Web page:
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Americans over 30 have been drinking more during the coronavirus pandemic, research shows

Americans over 30 have been drinking more during the coronavirus pandemic compared to this time last year, and there could be consequences to their physical and mental health, researchers reported Tuesday.



a group of people in a store: A customer gets rung out at Friendly Discount liquor store in Westbrook on Wednesday, April 22, 2020.


© Gregory Rec/Portland Press Herald/Getty Images
A customer gets rung out at Friendly Discount liquor store in Westbrook on Wednesday, April 22, 2020.

Overall frequency of alcohol consumption increased by about 14% from 2019, the researchers reported in the journal JAMA Network Open. That increase averages out to about one additional drinking day per month by 75% of adults.

RAND Corporation sociologist Michael Pollard and colleagues analyzed a nationally representative sample of 1,540 people ages 30 to 80. The participants completed a survey about their drinking habits between April 29 and June 9 of 2019 and then again between May 28 and June 16 of 2020.

The volunteers reported they drank alcohol on more days every week. They also reported increases in the number of drinks they had; the number of heavy drinking days; and the number of alcohol related problems over the last 30 days between 2019 and 2020.

Frequency of drinking increased by 17% among women, 19% among people aged 30 to 59 and by 10% among White people.

Heavy drinking among women increased by 41% — about one additional day of heavy drinking for one in every five women. Nearly one in 10 women, or 39%, reported an increase in alcohol-related problems, the researchers found.

“At times of lockdown during the COVID-19 pandemic, alcohol consumption can exacerbate health vulnerability, risk-taking behaviors, mental health issues and violence,” the World Health Organization said in April.

The researchers say it’s important to watch for whether the increases in alcohol consumption persist over the pandemic, and whether there will be physical and mental health consequences as a result.

A dangerous combination

The uptick in drinking among adults isn’t necessarily a surprise. National Institute on Alcohol Abuse and Alcoholism Director Dr. George Koob said that the US has seen similar increases in alcohol consumption during other times of crisis, like after the 9/11 terrorist attacks and some recent hurricanes.

However, the increase in drinking during this crisis could be especially dangerous. Experts say it may actually increase the risk of Covid-19 spread and severe illness.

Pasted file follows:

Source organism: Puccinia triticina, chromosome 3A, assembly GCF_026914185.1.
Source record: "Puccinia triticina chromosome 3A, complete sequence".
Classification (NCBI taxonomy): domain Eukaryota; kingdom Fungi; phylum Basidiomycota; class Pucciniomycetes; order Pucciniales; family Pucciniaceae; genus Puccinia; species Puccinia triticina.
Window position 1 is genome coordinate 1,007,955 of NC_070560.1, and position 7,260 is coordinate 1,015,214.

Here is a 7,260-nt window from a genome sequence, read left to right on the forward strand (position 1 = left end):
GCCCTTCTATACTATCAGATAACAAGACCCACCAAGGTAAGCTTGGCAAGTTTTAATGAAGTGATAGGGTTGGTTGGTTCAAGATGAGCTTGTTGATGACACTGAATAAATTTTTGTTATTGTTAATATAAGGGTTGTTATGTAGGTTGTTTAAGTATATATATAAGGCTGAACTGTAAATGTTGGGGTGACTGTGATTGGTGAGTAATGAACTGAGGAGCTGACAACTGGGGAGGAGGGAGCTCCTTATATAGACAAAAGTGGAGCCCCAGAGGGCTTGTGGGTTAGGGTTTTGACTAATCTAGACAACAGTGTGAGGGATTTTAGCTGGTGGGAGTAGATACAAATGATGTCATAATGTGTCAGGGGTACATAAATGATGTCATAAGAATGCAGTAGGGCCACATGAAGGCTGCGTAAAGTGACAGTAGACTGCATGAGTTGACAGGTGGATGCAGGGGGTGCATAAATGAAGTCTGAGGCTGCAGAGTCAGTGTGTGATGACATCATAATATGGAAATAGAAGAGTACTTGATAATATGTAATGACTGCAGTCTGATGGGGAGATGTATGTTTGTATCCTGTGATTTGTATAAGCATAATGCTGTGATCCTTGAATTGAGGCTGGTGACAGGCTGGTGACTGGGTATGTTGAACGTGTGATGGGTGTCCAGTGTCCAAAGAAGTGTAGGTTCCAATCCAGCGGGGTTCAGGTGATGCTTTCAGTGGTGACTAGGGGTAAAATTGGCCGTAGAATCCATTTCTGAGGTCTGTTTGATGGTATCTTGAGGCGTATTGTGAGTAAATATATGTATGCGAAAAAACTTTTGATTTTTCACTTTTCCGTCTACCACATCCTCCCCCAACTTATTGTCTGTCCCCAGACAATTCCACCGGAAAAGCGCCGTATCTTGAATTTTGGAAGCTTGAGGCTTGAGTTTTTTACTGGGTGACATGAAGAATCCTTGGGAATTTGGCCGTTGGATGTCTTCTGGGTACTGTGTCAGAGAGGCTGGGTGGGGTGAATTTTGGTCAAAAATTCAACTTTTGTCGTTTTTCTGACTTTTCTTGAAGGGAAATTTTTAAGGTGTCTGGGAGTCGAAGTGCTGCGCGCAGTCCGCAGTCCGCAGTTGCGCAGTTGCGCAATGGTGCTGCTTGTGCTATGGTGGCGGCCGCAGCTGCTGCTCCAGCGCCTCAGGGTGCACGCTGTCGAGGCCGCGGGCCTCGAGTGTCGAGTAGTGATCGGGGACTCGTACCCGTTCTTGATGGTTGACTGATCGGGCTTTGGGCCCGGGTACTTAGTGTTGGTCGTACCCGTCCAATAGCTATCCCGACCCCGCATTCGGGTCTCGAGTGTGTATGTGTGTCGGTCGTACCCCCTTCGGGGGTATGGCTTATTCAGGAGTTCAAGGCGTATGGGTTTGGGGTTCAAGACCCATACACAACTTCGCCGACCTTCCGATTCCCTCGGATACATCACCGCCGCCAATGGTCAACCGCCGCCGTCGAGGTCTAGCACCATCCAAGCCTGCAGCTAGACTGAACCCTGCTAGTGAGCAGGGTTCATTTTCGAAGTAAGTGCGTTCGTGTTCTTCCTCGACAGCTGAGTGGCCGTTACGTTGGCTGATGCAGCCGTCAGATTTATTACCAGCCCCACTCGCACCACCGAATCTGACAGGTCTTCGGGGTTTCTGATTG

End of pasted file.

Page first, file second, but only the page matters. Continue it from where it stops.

Not only is alcohol often consumed in crowded settings, like bars and parties, said Koob; it lowers a person’s inhibitions, making it more likely people will allow close contact and talk more, raising the likelihood they could spread the virus.

Excessive alcohol use has been linked to a weakened immune system and other negative health effects, also.

“About half the people that have acute respiratory distress syndrome are individuals who have misused alcohol,” said Koob. “We worry that if you’re drinking excessively, that could set you up, if you contract the virus, with a more severe respiratory problem.”

Substance use issues could be on the rise

Experts are also concerned about substance use disorder. Increasing levels of alcohol consumption and sales indicate a rise could

San Mateo County Reports 53 New Coronavirus Cases, No Deaths

SAN MATEO COUNTY, CA — San Mateo County Health reported 53 additional coronavirus cases Tuesday.

The latest report brings the countywide case count to 9,950.

The county reported no additional coronavirus-related fatalities Tuesday, leaving its COVID-19 death toll at 150.

There were 32 COVID-19 patients hospitalized in San Mateo County as of Tuesday, of which nine were being treated in intensive care units.

Elsewhere in the Bay Area and beyond, the Contra Costa County Board of Supervisors on Tuesday enacted new protections for commercial rental tenants who can prove financial hardship directly tied to COVID-19-related causes, but opted to not expand existing protections for residential renters beyond those already in place.